Friendship, play and social interaction are all two-way – and we need to support both the child with ASD and their peers to make social skills programmes work. Using social scripts to teach children with ASD, ADHD, ODD and PDA how to engage socially can be a great strategy to improve understanding of events and situations. Social scripts describe a social situation, skill or concept. The goal of a social script is to promote true social understanding.
For example, I taught a Year 1 girl who wasn’t doing her work, constantly getting frustrated and not staying at her seat. It turned out she didn’t know how OR when to ask for help. Creating a social script to explain the concept of ‘asking for help’, significantly changed this child’s ability complete work. Other students seem to learn these concepts without explicitly being taught, but in my experience ASD, ADHD, ODD and PDA students need support to understand expectations, rules and changes. The reason social scripts are so effective is that they are visual, can be referred back to and tell the child what to do or expect.
Ultimately, they help children with ASD understand social rules, what others mean and how to interact.
“Improvement in behaviour doesn’t come from the social script,
it comes from the improved understanding of events and situations.”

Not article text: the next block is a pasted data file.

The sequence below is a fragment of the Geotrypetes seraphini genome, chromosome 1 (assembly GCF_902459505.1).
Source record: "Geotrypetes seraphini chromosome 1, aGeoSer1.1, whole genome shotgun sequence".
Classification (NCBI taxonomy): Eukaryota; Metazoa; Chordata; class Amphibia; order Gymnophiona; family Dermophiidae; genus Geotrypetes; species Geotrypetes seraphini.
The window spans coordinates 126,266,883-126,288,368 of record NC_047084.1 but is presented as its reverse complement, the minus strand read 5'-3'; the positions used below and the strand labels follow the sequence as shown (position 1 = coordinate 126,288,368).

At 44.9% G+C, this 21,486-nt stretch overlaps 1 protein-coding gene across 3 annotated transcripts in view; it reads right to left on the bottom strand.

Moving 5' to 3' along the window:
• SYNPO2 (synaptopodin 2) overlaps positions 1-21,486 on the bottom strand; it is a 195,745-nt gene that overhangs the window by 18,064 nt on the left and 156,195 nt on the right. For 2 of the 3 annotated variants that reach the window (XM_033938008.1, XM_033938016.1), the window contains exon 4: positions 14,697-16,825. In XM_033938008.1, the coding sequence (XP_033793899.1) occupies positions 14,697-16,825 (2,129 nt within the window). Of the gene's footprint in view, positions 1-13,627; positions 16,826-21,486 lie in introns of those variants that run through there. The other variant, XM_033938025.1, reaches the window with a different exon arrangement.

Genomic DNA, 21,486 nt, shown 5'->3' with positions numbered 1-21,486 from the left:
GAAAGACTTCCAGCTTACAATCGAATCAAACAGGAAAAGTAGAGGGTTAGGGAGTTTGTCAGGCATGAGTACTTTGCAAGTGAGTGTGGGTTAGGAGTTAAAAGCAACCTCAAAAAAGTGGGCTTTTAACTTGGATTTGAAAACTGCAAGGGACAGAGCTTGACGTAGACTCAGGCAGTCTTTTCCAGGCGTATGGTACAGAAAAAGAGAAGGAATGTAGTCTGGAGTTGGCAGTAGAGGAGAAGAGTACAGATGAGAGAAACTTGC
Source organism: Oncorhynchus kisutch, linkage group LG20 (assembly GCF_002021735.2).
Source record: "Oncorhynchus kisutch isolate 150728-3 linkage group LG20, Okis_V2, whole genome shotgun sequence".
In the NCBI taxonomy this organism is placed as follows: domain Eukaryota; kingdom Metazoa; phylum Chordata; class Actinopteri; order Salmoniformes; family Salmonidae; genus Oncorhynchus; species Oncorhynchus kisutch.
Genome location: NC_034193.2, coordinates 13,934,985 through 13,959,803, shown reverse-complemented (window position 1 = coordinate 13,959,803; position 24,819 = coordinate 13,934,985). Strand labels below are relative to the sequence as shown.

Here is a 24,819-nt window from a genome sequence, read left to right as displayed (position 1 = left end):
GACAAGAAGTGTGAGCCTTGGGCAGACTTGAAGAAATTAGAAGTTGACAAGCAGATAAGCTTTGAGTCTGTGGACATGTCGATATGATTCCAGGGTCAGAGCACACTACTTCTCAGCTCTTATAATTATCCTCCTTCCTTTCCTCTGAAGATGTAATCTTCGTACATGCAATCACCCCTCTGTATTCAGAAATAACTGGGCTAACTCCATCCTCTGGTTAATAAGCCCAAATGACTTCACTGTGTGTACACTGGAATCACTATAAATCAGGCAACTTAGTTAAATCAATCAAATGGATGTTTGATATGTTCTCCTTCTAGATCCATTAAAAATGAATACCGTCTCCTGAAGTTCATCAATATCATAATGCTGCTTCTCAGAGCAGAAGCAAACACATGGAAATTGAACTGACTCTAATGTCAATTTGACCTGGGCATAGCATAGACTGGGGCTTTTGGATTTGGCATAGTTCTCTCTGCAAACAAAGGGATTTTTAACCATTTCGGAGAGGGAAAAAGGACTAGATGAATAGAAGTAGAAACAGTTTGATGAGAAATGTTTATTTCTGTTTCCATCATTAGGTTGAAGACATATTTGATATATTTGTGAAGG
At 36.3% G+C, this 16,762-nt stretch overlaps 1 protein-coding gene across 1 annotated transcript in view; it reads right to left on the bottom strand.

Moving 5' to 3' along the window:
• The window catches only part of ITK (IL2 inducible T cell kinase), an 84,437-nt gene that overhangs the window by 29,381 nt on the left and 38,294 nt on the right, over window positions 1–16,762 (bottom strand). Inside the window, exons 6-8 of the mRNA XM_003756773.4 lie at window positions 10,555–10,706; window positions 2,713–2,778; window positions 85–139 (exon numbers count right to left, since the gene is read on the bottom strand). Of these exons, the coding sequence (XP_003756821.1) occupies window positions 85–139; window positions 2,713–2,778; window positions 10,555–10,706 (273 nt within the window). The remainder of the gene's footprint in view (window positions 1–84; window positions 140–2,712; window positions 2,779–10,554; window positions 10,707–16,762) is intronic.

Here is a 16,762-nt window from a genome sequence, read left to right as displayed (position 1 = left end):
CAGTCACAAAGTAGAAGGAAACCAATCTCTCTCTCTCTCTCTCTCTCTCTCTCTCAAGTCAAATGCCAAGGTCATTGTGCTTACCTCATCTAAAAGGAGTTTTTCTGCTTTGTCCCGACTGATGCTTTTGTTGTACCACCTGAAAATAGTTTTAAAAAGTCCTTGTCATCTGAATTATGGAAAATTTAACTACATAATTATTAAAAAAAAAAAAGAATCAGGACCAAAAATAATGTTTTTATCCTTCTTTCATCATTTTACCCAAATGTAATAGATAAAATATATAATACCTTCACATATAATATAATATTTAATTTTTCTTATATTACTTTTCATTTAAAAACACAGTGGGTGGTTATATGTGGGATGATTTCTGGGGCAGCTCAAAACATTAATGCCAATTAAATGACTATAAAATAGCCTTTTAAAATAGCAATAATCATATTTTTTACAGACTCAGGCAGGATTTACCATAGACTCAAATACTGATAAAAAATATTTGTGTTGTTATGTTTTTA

Examples of Social Situations where you might use Social Scripts
NEW activities or change
- What to do if your teacher is away
- Going on Camp /Excursions/ Swimming Lessons
- New Teacher or New Teacher Aide
- Change in Family: Loss of family member, Divorce, New baby
Understanding Expectations / Rules
- What to do if you need help
- What to do if you make a mistake
- Sitting on the mat/desk or Waiting in line
- What to do when I get to school
- What to do when I lose something
How to Create Successful Social Scripts
- Use Photos, line drawings, comic strips or even video to support social scripts.
- Many students like helping to make the social scripts this can include selecting photos, typing or writing words, illustrating or laminating the finished book
- It is important to use words that aren’t too specific such as ‘Sometimes,’ ‘Usually,’ ‘Often,’ or ‘Occasionally’ – this allows for flexibility
- Social scripts are ALWAYS positive. Don’t use sentences such as ‘I often interrupt,’ or ‘Sometimes I hit other children.’ These sentences don’t give information about available alternatives.
- Read with the social script with the student and check they understand, often it takes a few edits to get the social script perfect.
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Ready Made Social Scripts in Developing Social Skills Book
- Waiting for my Turn to Talk
- When the Teacher is Talking
- When I Want to Say Something in Class
- Bumping into other People
- Greeting Someone for the First Time That Day
- Farewells or Goodbyes
- Can I Play Please?
- When I make a Social Mistake
- Plus many more